International House Council member Howard Khoo recently published his first book, Street Kung-Fu: Street Wisdom of Successful Businesses (Kanyin Publications, 2017). Howard Khoo studied architecture at the University of Melbourne and was a resident of International House from 1976 to 1978. On returning to Malaysia with his wife Oi Meng, he worked as an architectural planner before buying into his father-in-law’s textile company and beginning his business career.
Howard Khoo’s book describes some of his experiences throughout his career as a businessman. It serves as a motivational guide to aspiring entrepreneurs, and includes tactics that can be used to steer a business to success in the competitive world today. The book includes many ‘real-life’ examples drawing on Mr Khoo’s more than thirty years of experience.
Chapters in the book cover teamwork, collaboration with industry partners, staff contentment, learning from mistakes and customer loyalty. I was interested to read Mr Khoo’s comments on respecting both creditors and debtors, where appreciating both is vital to the success of the entire business venture: ‘Successful business owners always choose to willingly pay for all common events and social gatherings, whether those in attendance are clients or creditors. These costs are but small tokens compared to the benefits received from treating everyone with equal respect.’ (p. 315).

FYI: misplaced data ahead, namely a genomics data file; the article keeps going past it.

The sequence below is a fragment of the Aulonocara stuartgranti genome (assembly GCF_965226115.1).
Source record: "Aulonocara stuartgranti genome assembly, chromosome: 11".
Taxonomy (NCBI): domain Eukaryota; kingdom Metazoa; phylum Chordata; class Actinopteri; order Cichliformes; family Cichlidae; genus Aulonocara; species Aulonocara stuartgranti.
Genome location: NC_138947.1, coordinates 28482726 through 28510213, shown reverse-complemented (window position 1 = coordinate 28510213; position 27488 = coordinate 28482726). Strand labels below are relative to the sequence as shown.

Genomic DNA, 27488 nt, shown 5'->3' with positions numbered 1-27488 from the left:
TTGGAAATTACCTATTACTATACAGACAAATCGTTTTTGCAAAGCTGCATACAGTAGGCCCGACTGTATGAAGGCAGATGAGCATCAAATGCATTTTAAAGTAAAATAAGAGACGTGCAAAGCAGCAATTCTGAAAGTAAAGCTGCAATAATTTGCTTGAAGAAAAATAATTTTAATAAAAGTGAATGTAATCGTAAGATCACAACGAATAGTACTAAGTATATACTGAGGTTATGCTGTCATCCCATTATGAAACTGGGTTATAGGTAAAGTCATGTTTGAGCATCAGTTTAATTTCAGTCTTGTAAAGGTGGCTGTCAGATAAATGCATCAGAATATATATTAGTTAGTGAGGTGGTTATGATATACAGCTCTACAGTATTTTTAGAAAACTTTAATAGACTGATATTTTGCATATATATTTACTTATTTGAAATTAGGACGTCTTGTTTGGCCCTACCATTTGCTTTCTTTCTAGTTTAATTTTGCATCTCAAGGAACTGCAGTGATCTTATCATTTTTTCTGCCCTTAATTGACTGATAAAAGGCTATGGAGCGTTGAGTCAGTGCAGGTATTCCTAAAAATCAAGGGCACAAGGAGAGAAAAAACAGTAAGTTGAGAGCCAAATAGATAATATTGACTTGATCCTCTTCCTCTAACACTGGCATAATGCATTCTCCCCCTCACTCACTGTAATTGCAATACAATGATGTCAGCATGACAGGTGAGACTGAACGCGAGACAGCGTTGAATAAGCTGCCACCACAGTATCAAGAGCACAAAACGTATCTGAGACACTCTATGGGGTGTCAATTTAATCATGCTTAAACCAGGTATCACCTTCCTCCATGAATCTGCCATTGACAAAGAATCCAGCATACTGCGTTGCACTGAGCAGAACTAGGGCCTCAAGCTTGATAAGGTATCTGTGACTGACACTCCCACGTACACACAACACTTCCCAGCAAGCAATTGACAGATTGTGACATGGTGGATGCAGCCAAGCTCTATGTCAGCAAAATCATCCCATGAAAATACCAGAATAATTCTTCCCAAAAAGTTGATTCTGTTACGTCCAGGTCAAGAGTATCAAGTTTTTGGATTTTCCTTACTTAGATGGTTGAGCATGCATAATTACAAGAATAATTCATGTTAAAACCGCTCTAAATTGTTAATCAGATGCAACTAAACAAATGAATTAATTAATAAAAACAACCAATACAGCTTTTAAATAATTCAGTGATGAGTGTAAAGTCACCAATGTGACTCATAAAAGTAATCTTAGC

The term “Kung-Fu” refers to the mastery of any art form; business, trade or other useful skills in Chinese culture. In this context, it refers to the mastery of the art of business using street wisdom. The Chinese context is important due to the widely recognised culture of thriving businesses in China.
While this book may detail Mr Khoo’s experiences, in order to be successful, the most important ingredient for aspiring entrepreneurs is to gain practical experience. To attain true success in business or life, “it isn’t just about what you accomplish, it’s about what you inspire others to do.”
Mr Khoo has donated two copies of his book to the International House Library so that current and future residents can continue to benefit from his insights.
Reviewed by Nicholas Ang (IH undergraduate resident)